Of course, the hours spent on school-related activities outside of the school day, including such things as grading papers, preparing lessons, play rehearsals that aren't included in the basic contract.

Burningham said studies conducted in the Davis School District show teachers average a 45- to 46-hour work week, but the range goes from 35 to 70 hours per week at the secondary level to 42 to 55 hours at the elementary school level. The estimates don't include time used for in-service training or college courses.

Of the teachers responding to the Deseret News survey, 43 percent said they spent 10 or more hours a week on outside preparation and school-related activities. Burningham said the best teachers are probably spending 15 or more hours a week.

James R. Moss, state superintendent of public instruction, notes that teachers are being asked to do more for their money these days. Class sizes have increased significantly over the past few years. If the average hourly wage of $15.82 for an elementary teacher were divided by the average class size, 27, the teacher would be receiving $4.70 per child a day - significantly less than baby sitters charge.

The salary issue can become even more muddled when fringe benefits are thrown in. In fact, comparisons to other workers' pay becomes nearly impossible because so many variables exist.

Teachers receive no paid vacation or paid holidays. Burningham said they are allowed an average of 10 paid sick days a year, which may accumulate from year to year. Many districts also give one or two personal-leave days, which may or may not be paid. Some districts require teachers to pay the salary of their substitutes when they take personal time off.

A bone of contention for teachers has been an erosion in medical benefits. For years, the districts paid 100 percent of the employee's medical premium. Because of rising insurance premiums, some districts now require employees to pay a portion of their premiums. Less than one-fourth of the districts offer dental insurance.

Salt Lake teacher: "There seems to be a general feeling that teachers use their salaries to augment what the head of household earns and therefore doesn't deserve to be paid more. Most of my teacher friends are the heads of households. Men with my educational background in other occupations double my salary."

However you slice up the salary package, the final question comes to whether or not Utah teachers' wages are good enough.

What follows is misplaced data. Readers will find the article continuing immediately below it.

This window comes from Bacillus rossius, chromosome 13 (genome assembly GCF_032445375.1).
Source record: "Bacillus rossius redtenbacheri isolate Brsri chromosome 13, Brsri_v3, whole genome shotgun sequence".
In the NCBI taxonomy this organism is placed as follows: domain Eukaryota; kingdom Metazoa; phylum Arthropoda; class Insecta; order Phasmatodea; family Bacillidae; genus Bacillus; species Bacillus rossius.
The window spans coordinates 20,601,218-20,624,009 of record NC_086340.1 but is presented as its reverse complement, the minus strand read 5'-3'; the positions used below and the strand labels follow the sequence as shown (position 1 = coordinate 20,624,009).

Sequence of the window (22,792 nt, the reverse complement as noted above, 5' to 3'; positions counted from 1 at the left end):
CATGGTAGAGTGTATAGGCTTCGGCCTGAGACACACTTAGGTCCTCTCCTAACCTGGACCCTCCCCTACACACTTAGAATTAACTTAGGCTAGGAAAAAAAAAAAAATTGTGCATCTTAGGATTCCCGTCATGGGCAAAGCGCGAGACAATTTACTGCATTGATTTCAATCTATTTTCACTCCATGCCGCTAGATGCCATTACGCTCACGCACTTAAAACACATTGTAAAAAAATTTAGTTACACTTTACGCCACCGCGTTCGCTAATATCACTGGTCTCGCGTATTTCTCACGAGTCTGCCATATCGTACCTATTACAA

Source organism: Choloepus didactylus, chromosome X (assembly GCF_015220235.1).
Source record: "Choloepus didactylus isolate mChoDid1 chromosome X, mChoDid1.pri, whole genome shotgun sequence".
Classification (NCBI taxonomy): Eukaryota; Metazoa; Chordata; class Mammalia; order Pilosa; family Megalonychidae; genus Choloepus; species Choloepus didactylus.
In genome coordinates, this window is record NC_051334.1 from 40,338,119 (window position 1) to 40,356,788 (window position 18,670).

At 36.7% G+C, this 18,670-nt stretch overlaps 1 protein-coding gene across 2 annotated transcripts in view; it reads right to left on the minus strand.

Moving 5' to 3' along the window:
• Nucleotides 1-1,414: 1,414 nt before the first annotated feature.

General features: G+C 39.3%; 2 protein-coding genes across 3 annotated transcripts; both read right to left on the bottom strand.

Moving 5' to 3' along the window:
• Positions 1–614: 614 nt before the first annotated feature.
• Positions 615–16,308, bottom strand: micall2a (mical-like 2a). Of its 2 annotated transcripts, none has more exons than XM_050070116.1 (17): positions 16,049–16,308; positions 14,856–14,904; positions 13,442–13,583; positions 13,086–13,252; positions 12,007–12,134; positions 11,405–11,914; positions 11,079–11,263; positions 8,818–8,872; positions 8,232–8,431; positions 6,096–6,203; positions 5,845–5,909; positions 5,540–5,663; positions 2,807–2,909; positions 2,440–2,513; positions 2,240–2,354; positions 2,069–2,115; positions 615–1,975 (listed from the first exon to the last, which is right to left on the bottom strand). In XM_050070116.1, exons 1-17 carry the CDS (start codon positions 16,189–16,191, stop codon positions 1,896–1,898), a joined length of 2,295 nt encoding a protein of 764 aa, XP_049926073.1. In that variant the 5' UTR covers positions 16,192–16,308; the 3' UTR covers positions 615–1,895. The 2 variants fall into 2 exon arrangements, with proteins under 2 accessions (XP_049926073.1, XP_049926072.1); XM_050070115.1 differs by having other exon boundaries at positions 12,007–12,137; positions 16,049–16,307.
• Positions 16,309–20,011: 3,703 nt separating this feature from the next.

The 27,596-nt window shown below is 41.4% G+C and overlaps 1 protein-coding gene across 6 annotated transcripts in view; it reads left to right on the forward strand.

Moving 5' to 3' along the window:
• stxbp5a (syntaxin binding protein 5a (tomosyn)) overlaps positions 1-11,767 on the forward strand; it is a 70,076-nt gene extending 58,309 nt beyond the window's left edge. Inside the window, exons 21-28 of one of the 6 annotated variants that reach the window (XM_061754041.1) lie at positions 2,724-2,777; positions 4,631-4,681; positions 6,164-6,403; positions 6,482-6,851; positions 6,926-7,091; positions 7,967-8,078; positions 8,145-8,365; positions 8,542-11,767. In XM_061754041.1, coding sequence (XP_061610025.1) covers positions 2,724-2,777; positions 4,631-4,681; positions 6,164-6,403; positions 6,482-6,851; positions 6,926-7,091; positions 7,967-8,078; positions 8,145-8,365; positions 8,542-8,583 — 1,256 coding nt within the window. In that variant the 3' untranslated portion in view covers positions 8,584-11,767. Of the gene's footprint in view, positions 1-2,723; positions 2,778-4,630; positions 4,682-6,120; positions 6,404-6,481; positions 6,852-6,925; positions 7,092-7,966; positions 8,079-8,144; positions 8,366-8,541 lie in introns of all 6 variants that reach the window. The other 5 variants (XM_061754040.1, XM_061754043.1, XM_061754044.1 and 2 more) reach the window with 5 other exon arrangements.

Mathews of Employment Security won't answer that question with a simple "yes" or "no." He said, "The market is working. People can compete for any job. Labor demand and supply determine what the level of wages are."

In the free labor market, he said, teachers upset over wages have the opportunity to leave, seeking employment elsewhere. If wages were too low here, Utah would probably be in the midst of a teacher shortage, which it isn't.

Nelson agreed that teachers can seek higher-paying jobs out of state, but the market is imperfect and such decisions aren't made solely on a monetary basis. In determining job benefits, workers consider a whole range of what he calls place-to-live considerations. Among them are proximity of extended family, available housing, personal safety, commuting times, availability of recreational and cultural opportunities.

And, he added, the market is also determined by the value that society places on services and what it's willing to forgo to purchase those services.

"You can buy a Mercedes, a Cadillac or a Yugo, but you may have to forgo certain things to get what you want," the U. economist said.

"The market system is working for what we are willing to buy. If we are satisfied with the system now, then the market is working. If we want a better system, then we'll have to be willing to pay more or if we'll settle for less, then we won't have to pay as much."

Next: Who becomes a teacher in Utah? Is the quality declining or improving. The final installment of a four-part series profiles the profession.